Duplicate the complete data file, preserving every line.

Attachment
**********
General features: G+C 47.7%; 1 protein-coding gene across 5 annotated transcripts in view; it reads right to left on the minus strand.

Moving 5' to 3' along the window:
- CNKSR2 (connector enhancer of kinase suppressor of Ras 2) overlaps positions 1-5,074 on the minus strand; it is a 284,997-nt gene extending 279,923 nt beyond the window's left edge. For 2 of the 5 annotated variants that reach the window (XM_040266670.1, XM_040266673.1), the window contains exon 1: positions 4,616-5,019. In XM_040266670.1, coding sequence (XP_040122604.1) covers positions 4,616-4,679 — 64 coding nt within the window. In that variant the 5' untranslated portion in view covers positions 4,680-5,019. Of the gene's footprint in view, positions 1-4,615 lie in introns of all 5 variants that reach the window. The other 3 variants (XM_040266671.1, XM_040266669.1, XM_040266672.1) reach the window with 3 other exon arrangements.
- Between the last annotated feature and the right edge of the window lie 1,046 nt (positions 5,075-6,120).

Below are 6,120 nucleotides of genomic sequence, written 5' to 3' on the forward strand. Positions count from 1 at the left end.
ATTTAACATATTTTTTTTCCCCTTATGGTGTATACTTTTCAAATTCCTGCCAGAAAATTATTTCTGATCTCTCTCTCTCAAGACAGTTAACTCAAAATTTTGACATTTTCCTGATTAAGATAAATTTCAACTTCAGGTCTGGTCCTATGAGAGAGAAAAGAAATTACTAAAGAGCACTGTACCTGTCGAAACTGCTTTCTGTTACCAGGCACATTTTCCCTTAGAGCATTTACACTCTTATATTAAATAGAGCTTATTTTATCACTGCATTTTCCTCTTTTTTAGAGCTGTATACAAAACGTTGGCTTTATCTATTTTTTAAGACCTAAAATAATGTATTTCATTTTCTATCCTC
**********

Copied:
General features: G+C 47.7%; 1 protein-coding gene across 5 annotated transcripts in view; it reads right to left on the minus strand.

Moving 5' to 3' along the window:
- CNKSR2 (connector enhancer of kinase suppressor of Ras 2) overlaps positions 1-5,074 on the minus strand; it is a 284,997-nt gene extending 279,923 nt beyond the window's left edge. For 2 of the 5 annotated variants that reach the window (XM_040266670.1, XM_040266673.1), the window contains exon 1: positions 4,616-5,019. In XM_040266670.1, coding sequence (XP_040122604.1) covers positions 4,616-4,679 — 64 coding nt within the window. In that variant the 5' untranslated portion in view covers positions 4,680-5,019. Of the gene's footprint in view, positions 1-4,615 lie in introns of all 5 variants that reach the window. The other 3 variants (XM_040266671.1, XM_040266669.1, XM_040266672.1) reach the window with 3 other exon arrangements.
- Between the last annotated feature and the right edge of the window lie 1,046 nt (positions 5,075-6,120).

Below are 6,120 nucleotides of genomic sequence, written 5' to 3' on the forward strand. Positions count from 1 at the left end.
ATTTAACATATTTTTTTTCCCCTTATGGTGTATACTTTTCAAATTCCTGCCAGAAAATTATTTCTGATCTCTCTCTCTCAAGACAGTTAACTCAAAATTTTGACATTTTCCTGATTAAGATAAATTTCAACTTCAGGTCTGGTCCTATGAGAGAGAAAAGAAATTACTAAAGAGCACTGTACCTGTCGAAACTGCTTTCTGTTACCAGGCACATTTTCCCTTAGAGCATTTACACTCTTATATTAAATAGAGCTTATTTTATCACTGCATTTTCCTCTTTTTTAGAGCTGTATACAAAACGTTGGCTTTATCTATTTTTTAAGACCTAAAATAATGTATTTCATTTTCTATCCTC